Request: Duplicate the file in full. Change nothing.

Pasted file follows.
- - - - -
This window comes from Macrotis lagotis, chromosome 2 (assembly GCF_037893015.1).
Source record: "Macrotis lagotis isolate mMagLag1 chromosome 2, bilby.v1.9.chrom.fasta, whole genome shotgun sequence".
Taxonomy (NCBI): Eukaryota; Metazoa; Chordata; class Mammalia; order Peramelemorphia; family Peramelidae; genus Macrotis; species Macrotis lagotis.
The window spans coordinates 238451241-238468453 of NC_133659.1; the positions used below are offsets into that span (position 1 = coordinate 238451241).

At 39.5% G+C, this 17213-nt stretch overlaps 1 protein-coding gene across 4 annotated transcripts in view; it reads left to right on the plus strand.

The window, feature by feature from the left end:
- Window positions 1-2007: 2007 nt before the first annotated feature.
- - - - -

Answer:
This window comes from Macrotis lagotis, chromosome 2 (assembly GCF_037893015.1).
Source record: "Macrotis lagotis isolate mMagLag1 chromosome 2, bilby.v1.9.chrom.fasta, whole genome shotgun sequence".
Taxonomy (NCBI): Eukaryota; Metazoa; Chordata; class Mammalia; order Peramelemorphia; family Peramelidae; genus Macrotis; species Macrotis lagotis.
The window spans coordinates 238451241-238468453 of NC_133659.1; the positions used below are offsets into that span (position 1 = coordinate 238451241).

At 39.5% G+C, this 17213-nt stretch overlaps 1 protein-coding gene across 4 annotated transcripts in view; it reads left to right on the plus strand.

The window, feature by feature from the left end:
- Window positions 1-2007: 2007 nt before the first annotated feature.